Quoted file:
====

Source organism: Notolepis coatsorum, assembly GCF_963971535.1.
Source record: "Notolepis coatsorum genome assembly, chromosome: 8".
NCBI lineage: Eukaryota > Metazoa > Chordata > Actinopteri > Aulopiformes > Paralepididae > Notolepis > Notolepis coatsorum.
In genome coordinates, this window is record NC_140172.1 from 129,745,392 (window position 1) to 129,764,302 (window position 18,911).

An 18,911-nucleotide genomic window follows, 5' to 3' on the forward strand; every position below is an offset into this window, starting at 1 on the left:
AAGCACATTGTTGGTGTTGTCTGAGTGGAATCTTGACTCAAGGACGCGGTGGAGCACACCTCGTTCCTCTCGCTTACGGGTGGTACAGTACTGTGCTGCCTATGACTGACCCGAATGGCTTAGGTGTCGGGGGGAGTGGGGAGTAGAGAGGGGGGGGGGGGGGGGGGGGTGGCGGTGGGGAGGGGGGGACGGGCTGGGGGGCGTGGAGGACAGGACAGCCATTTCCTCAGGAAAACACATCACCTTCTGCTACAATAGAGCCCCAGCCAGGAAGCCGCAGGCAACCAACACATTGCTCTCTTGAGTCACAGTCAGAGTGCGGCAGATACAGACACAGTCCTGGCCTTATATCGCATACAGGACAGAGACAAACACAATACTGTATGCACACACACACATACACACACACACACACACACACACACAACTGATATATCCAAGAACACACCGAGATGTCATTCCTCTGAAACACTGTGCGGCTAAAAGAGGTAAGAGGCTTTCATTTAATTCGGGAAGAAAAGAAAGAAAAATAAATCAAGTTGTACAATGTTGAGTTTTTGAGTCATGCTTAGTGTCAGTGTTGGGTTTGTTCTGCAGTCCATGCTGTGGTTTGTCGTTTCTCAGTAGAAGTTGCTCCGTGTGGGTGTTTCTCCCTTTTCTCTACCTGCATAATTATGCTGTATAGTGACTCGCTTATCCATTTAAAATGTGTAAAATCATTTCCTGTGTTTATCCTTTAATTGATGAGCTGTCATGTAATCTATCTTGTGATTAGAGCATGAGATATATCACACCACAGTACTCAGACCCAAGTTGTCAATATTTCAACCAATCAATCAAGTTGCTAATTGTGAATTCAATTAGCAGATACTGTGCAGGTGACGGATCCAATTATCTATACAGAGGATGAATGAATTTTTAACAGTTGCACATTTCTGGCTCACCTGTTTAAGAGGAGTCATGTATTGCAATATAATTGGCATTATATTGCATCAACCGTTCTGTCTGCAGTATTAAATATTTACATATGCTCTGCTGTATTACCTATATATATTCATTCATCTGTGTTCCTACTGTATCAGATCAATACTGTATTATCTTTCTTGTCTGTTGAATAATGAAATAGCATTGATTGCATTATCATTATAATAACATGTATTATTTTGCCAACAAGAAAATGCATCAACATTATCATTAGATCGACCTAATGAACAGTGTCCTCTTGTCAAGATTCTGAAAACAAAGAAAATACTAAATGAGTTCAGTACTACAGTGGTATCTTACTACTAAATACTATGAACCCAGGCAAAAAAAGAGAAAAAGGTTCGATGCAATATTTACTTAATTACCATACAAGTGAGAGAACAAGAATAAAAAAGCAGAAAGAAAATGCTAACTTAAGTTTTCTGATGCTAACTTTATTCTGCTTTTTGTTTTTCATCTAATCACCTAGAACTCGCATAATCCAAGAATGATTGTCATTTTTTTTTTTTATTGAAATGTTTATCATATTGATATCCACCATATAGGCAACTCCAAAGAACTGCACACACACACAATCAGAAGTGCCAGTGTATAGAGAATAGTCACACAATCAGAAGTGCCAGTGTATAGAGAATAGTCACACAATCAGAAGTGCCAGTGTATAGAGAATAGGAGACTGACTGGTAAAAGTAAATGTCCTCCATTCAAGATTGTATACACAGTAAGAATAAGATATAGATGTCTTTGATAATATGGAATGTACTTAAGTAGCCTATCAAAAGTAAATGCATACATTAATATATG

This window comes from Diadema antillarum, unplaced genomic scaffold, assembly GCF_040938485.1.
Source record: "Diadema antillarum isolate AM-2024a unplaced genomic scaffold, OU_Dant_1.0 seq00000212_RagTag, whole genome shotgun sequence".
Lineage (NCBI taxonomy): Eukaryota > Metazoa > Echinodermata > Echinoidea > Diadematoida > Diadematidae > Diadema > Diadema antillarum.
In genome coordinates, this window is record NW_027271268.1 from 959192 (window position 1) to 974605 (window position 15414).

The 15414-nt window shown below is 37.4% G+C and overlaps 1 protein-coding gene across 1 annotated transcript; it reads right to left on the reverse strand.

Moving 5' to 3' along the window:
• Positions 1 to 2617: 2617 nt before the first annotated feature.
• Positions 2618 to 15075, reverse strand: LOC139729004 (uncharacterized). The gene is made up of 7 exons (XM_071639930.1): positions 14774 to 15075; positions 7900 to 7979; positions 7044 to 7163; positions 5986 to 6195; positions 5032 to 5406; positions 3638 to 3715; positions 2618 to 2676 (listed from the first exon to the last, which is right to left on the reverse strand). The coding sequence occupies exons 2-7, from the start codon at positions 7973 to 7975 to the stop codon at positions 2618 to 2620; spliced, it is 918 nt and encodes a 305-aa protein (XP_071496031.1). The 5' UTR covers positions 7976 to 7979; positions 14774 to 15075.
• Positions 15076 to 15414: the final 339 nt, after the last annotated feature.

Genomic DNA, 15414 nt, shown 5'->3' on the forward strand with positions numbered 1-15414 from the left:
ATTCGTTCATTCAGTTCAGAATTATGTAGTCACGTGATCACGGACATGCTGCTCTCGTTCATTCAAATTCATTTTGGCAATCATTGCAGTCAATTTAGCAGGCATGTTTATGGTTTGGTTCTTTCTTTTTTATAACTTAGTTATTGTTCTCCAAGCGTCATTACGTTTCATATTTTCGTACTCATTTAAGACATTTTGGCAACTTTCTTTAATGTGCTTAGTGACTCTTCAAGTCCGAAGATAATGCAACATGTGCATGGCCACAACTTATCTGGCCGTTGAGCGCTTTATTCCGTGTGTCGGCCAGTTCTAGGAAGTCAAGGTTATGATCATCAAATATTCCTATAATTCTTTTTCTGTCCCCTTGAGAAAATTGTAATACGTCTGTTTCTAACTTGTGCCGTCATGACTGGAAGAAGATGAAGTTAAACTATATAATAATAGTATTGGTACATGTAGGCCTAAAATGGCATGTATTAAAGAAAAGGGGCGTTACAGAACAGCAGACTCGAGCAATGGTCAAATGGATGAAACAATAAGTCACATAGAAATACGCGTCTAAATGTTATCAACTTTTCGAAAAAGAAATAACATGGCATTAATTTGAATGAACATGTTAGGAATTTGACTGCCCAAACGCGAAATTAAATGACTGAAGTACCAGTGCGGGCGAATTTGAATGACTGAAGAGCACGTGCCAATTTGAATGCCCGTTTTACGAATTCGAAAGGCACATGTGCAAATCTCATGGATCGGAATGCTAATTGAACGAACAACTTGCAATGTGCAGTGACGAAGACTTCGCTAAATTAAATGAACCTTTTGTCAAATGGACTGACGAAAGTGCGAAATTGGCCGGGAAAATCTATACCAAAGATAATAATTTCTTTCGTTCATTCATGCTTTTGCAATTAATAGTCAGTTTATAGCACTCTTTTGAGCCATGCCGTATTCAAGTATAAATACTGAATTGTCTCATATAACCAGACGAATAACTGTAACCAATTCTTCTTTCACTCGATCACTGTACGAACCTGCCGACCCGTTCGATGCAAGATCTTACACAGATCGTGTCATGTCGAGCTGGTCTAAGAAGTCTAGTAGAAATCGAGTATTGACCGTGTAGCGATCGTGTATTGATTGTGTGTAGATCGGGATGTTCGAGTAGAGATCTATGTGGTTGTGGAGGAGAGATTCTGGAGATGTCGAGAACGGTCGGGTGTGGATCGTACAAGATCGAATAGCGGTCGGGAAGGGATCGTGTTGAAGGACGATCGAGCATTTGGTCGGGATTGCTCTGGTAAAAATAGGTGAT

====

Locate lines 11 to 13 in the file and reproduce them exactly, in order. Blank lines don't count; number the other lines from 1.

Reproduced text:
The 15414-nt window shown below is 37.4% G+C and overlaps 1 protein-coding gene across 1 annotated transcript; it reads right to left on the reverse strand.

Moving 5' to 3' along the window:
• Positions 1 to 2617: 2617 nt before the first annotated feature.